School, coincidentally, was canceled on the day of the run. Mim was away, helping her sister run a restaurant in Schroon Lake, but Cowboy was scheduled to drive to Canada to pick up some liquor. Bubby begged Cowboy to take him and his sister along. Cowboy eventually relented.

The trip to Canada up through Rouses Point was uneventful. On “this side of Montreal,” they reached an old barn. Cowboy hid the liquor under the car and took off for the return to the U.S.

Cowboy used dirt roads on the trip back. A farmer knew his route and pulled aside a section of fence. But at that farm they met some state troopers. What follows in the book is a chase scene involving high speeds, a bridge out of service, logging roads and gunshots.

“Nobody could outrun Cowboy,” Mrs. Rist writes in the book. “Before Mim got back home, Cowboy had unloaded the car and had hidden the stock. Bub and I never said a word to her.” She would have disapproved of such dangerous runs. Hiding liquor wasn’t a problem.

In one chapter, Mrs. Rist tells of having to distract government liquor inspectors so they wouldn’t find the stash on their property, including “a twenty-gallon crock in a hole in the ground.”

The children would occasionally make other liquor runs with Cowboy. But to their dismay, they were never again chased by troopers.

an independent life

Mrs. Rist lived an independent life as a child. She recalls in the book one time when her mother had to be gone for a few days. “She said I was nine, old enough to be on my own,” she writes. Mim suggested she “just go to bed early and stay in bed late.” That way, she said, “time would go quickly.”

Such independence made her stronger.

“I think it made me more tolerant of situations that most other people would not accept so readily,” Mrs. Rist told the Times. “I always felt so free. Most children today don’t know what that kind of freedom feels like. That probably is a good thing.”

She is thankful for the life she had as a child.

“I would never have changed anything about it,” she said. “There was never a dull moment. I’m very glad I grew up when I did.”

She left Chilson when her mother bought Lake Harris Hotel in Newcomb, where Mrs. Rist finished high school.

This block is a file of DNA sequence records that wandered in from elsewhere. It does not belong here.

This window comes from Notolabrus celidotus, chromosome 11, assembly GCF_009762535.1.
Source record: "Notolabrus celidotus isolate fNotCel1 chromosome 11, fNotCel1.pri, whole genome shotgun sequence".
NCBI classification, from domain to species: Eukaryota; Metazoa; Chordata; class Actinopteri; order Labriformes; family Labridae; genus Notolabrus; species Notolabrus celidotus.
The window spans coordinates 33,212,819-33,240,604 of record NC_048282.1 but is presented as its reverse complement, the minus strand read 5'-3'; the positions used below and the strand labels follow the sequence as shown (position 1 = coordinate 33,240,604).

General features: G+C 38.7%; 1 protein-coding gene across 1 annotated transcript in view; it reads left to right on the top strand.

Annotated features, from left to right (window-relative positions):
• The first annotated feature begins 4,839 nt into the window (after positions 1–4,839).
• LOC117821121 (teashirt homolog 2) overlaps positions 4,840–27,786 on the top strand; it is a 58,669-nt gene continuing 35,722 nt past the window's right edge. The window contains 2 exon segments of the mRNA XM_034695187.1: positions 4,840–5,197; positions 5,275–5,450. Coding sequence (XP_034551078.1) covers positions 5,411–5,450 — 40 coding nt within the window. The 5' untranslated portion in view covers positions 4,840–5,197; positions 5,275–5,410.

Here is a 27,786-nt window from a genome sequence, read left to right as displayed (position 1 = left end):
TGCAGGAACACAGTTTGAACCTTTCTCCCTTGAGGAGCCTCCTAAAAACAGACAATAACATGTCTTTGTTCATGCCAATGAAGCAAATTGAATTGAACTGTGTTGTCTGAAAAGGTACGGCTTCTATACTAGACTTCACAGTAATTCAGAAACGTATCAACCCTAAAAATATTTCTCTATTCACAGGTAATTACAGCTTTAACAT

Her mother died in 1988 at the age of 83 and is buried in Chilson Cemetery.

the path to nursing

Mrs. Rist always dreamed of being an English teacher. Her father, who went to Yale University, said he couldn’t help her financially with that plan, she said. Her next choice was nursing school.

“I needed $25 to enroll,” Mrs. Rist said in her email. “I asked Mim if she could help me. She said no.”

But she saw an advertisement in a newspaper for Long Island School of Nursing, which was seeking military cadets.

“There would be no cost,” she said. “The deal was that when you finished your school, you would be sent to the battlefields.”

She enrolled and, as a student, treated many soldiers who were wounded in World War II. Nurses would meet the casualties at New York harbors. She was scheduled to go to the Pacific Theater but the war ended right before her class graduated.

She married DeVerne G. Rist, a native of Newcomb. Mrs. Rist worked at Memorial Hospital in Syracuse for a few years after she was married. She and her husband, a construction worker, then returned to Newcomb, where she was Newcomb Central School’s nurse for five years. When they started to have children, it was decided she would stay home. The couple had three children: Roxanne, Vern, who lives in Saugerties, and Ernie, of Skaneateles.

When the children were grown, Mrs. Rist did private-duty nursing in Marcellus. She and Mr. Rist had been married for 59 years when Mr. Rist died in 2005.

suny press captivated

“Up on a Hill” was originally self-published, but it caught the attention of Amanda L. Lanne, assistant acquisitions editor at SUNY Press. Ms. Lanne has an interest in the Adirondacks but said she tries to represent all aspects of state history in her acquisitions. She was told about the book by a staff member at Albany Times Union.

“I originally sat down with the intention to read the first few chapters to evaluate the project, but then became absorbed in Gloria’s story and could not put it down,” Ms. Lanne said.

“Her story is both heart-wrenching and uplifting,” she said, “and her positive attitude in the face of extreme poverty is inspirational.”




The details
“Up on a Hill and Thereabouts: An Adirondack Childhood” by Gloria Stubing Rist is published in paperback by Excelsior Editions, an imprint of SUNY Press. The book is 329 pages long, with 49 photographs. It sells for $24.95 on the publisher’s website, www.sunypress.edu, and through online bookstores.